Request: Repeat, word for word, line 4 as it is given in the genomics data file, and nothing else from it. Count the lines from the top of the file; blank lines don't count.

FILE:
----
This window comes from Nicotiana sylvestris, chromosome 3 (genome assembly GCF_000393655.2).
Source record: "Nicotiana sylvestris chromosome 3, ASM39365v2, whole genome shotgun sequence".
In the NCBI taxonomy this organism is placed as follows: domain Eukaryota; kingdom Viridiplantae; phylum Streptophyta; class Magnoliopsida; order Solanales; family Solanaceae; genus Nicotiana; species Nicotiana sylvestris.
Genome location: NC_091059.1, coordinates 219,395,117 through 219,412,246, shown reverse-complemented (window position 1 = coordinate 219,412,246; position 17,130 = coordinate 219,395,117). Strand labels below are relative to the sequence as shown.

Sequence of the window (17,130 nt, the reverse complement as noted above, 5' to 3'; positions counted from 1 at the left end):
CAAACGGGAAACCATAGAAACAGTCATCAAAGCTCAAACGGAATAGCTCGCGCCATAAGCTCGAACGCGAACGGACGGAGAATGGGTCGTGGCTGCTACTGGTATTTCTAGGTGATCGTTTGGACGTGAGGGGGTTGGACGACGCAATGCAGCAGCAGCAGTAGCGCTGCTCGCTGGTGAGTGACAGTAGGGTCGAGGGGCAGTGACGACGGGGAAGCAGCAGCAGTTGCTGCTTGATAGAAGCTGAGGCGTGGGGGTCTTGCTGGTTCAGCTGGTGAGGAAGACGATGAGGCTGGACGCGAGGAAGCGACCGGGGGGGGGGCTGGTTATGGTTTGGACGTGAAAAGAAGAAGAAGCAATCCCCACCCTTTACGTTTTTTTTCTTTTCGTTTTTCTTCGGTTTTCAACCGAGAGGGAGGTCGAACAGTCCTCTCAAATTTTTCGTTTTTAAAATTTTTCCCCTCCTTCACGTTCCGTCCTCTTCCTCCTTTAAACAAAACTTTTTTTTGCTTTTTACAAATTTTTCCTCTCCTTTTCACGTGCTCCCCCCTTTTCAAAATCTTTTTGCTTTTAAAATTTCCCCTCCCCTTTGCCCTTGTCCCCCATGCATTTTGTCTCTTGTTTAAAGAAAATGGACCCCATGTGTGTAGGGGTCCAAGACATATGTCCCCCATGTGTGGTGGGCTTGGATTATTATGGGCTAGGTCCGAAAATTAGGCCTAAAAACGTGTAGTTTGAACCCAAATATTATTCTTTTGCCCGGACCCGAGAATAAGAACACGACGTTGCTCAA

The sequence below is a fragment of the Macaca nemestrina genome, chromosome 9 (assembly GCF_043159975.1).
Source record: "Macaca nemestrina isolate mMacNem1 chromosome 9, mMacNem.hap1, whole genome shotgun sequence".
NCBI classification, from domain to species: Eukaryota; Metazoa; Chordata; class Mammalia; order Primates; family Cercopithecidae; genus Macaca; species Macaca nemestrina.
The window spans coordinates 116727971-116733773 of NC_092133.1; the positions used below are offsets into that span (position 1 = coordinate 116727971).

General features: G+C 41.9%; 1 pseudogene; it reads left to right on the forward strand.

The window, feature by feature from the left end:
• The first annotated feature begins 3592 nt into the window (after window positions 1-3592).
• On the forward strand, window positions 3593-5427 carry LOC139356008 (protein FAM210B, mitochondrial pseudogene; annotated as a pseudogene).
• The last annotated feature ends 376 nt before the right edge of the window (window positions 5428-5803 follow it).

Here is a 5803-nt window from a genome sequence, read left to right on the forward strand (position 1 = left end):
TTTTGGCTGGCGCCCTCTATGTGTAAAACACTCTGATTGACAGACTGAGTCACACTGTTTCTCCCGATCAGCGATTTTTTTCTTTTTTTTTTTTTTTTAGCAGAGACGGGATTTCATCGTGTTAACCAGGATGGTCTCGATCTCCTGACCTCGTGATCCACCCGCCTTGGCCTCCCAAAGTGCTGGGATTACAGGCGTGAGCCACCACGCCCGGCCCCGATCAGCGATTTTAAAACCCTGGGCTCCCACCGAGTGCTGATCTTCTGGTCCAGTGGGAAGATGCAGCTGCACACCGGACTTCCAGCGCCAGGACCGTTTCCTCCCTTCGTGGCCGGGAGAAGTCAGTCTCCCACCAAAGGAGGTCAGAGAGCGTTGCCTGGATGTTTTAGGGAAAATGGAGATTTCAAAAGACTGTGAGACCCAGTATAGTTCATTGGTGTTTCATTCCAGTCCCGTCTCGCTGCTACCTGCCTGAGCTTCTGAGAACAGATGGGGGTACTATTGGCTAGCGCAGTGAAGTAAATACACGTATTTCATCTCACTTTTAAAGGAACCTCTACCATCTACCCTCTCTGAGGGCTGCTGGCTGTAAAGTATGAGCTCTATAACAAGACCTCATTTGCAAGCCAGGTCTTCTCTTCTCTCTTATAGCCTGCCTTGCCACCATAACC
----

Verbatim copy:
Genome location: NC_091059.1, coordinates 219,395,117 through 219,412,246, shown reverse-complemented (window position 1 = coordinate 219,412,246; position 17,130 = coordinate 219,395,117). Strand labels below are relative to the sequence as shown.